As “Cash for Clunkers” Sputters, a Privately Funded Spinoff Picks Up
The U.S. DOT began signaling yesterday that it would bring the "cash for clunkers" program to an end amid growing unease from auto dealers about the government’s slow pace of reimbursement and General Motors’ decision to begin fronting "clunkers" repayments to its own salesmen.
But with auto-industry forecasters predicting a cool 1 million new sales this month for the first time in a year, dealers are loath to abandon the "clunkers" concept that has stoked Americans’ desire for new vehicles — with minor fuel-efficiency gains and expensive environmental payoffs.
A group of auto retailers have begun promoting the "Auto Stimulus Plan," a rebate system paid for by dealers themselves.
The private "clunkers" spinoff offers several features that the government plan was criticized for lacking. It allows consumers to buy used cars, and its rebates are tiered in proportion to the level of fuel-efficiency improvement that is achieved by the trade-in.
The specifics of the Auto Stimulus Plan vary based on state regulations. But a trade-in that provides 2 miles per gallon in greater fuel-efficiency would earn a rebate of 10 percent of the older car’s value, and a 5-mpg improvement would earn a 20 percent rebate, according to a recent Associated Press report.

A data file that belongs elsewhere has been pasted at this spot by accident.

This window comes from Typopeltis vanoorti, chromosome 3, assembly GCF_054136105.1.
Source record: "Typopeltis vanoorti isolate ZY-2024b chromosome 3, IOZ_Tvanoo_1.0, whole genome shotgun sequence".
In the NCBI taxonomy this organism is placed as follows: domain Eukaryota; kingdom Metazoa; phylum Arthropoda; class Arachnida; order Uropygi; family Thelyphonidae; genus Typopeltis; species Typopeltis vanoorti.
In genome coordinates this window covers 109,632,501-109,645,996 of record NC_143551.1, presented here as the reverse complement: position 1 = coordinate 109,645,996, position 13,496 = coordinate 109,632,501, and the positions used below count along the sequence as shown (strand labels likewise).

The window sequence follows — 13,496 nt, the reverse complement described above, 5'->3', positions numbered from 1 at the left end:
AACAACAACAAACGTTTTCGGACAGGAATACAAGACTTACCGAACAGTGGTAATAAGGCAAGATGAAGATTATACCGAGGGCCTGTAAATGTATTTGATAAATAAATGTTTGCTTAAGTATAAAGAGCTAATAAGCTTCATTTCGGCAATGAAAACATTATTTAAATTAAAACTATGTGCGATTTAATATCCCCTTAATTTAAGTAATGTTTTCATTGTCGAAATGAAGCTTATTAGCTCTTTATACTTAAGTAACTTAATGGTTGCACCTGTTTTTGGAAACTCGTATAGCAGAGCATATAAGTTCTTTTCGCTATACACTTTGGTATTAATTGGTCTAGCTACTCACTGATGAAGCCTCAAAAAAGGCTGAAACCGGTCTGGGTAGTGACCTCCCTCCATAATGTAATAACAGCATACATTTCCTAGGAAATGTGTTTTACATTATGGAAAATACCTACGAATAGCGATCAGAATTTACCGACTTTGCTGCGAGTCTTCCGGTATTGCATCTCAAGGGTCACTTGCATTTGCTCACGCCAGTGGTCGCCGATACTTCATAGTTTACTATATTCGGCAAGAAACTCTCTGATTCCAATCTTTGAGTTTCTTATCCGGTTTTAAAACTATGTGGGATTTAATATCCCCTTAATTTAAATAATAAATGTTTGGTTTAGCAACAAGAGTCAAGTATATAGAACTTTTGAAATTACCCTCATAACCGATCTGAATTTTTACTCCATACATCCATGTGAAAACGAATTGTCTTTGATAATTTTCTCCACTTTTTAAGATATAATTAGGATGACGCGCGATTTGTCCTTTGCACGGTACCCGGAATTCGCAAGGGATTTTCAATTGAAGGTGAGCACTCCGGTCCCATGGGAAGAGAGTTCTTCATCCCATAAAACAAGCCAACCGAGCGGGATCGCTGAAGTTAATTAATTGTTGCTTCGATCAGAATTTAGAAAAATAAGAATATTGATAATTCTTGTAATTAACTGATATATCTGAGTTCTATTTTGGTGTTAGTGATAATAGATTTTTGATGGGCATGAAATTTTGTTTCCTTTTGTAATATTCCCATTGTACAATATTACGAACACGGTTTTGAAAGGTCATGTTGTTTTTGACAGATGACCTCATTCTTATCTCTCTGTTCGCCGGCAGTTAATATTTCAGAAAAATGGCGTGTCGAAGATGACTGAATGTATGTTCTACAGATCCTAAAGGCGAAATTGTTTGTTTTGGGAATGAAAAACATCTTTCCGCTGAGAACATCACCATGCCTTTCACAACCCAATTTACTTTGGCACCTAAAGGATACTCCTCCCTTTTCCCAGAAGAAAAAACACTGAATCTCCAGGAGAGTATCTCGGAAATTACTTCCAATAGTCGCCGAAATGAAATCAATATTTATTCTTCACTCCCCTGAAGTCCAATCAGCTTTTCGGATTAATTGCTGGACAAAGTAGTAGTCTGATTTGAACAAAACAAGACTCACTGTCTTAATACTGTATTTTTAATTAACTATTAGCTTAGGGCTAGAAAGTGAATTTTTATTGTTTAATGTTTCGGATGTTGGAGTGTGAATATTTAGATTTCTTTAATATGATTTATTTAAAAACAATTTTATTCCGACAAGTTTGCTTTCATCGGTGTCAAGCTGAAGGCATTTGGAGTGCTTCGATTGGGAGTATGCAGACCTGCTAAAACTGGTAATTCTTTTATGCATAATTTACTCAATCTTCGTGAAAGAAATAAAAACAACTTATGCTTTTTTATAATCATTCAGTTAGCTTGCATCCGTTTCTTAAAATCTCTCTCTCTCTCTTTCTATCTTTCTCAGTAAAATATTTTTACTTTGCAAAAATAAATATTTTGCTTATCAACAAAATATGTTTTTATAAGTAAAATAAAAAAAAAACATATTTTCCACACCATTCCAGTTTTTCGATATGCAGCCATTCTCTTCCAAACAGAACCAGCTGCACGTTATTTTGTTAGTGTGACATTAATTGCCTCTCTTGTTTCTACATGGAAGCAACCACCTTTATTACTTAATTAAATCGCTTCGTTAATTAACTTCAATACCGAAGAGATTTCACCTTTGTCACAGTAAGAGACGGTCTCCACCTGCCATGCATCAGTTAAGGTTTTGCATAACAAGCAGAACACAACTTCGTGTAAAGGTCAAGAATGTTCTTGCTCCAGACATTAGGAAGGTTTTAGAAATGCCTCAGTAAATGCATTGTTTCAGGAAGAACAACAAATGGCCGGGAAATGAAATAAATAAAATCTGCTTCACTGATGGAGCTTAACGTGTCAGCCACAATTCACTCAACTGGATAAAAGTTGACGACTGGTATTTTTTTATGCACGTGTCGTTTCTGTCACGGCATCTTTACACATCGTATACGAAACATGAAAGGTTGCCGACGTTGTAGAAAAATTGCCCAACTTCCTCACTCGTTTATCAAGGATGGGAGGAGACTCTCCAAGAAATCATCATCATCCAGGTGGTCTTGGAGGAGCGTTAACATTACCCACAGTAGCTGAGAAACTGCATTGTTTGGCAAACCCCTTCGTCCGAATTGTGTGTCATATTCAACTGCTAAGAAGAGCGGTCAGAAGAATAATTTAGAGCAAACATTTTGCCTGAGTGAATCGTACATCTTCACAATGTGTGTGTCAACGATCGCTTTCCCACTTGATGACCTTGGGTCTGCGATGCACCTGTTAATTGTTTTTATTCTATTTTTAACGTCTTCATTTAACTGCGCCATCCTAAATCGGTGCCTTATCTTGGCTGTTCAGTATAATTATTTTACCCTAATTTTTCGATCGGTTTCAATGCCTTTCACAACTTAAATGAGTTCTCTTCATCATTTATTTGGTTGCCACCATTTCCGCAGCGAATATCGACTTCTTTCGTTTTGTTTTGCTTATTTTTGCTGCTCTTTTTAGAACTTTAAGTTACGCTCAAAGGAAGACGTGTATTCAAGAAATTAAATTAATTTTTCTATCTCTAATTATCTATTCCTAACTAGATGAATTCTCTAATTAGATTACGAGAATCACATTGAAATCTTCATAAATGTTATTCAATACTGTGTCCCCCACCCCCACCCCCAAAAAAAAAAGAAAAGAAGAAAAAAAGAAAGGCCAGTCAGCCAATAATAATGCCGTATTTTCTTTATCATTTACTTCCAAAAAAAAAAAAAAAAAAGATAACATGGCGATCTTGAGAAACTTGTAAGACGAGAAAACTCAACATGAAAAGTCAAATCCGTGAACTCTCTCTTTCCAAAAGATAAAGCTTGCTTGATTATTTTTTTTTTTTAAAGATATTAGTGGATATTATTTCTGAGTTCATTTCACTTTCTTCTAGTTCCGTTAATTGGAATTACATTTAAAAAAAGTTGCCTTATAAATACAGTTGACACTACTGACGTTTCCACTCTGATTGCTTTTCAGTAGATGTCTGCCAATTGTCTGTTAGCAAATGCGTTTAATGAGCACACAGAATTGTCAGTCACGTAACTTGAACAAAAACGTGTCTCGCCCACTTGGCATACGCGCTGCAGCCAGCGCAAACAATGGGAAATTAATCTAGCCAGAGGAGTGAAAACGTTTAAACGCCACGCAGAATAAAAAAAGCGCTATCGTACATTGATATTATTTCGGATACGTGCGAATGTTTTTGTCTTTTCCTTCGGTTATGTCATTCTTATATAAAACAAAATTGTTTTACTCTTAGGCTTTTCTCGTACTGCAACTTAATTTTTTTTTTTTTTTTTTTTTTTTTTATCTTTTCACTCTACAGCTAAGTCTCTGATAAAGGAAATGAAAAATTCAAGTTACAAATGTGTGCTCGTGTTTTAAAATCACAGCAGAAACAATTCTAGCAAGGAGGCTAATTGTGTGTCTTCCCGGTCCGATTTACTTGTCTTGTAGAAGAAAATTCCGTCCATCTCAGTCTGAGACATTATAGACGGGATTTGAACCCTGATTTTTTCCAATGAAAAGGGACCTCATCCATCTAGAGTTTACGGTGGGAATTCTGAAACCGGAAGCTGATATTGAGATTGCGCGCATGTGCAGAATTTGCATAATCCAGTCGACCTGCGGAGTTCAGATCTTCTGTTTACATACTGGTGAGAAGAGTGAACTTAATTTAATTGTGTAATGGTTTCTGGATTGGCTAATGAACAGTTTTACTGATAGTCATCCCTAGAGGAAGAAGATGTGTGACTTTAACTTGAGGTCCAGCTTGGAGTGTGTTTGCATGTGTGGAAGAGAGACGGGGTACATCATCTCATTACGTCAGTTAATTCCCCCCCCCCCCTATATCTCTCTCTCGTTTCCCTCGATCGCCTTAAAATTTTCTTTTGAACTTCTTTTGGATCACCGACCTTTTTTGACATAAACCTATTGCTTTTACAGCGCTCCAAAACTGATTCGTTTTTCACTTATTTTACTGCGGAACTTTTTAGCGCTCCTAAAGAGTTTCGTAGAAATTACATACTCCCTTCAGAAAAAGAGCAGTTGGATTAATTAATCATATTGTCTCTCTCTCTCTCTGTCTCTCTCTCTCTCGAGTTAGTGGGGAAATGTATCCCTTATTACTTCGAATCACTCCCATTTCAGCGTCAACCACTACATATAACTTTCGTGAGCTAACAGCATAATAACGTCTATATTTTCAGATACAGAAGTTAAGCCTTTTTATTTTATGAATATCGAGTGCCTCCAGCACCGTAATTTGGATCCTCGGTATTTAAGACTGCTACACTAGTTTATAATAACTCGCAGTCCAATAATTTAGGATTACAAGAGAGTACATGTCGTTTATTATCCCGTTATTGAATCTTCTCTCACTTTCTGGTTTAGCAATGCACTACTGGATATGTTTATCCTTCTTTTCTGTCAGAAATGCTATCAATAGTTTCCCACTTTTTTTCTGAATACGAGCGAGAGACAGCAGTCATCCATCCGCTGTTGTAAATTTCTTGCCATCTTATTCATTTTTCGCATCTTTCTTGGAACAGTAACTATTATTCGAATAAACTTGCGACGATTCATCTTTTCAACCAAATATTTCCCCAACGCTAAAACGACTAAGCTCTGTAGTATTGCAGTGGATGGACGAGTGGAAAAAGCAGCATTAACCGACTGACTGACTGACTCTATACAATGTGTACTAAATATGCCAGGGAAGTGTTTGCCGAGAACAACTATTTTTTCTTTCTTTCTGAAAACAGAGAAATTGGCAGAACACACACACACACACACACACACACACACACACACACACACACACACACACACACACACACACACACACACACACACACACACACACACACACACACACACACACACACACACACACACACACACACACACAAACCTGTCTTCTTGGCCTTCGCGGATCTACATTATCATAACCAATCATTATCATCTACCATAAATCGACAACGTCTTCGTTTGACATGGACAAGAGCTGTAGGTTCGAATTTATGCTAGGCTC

Unlike the Obama administration’s "clunkers" program, which was questionably touted by the president and his allies as a boon for the environment, dealers involved in the private version make no bones about their priorities.
"[O]ur primary goal is to help consumers that don’t qualify for the government’s program and to stimulate the economy through improved sales, jobs, and spending," Scott Gruwell, an Arizona-based GM dealer, said in a statement today announcing that the Auto Stimulus Plan would continue despite the demise of the "clunkers" plan.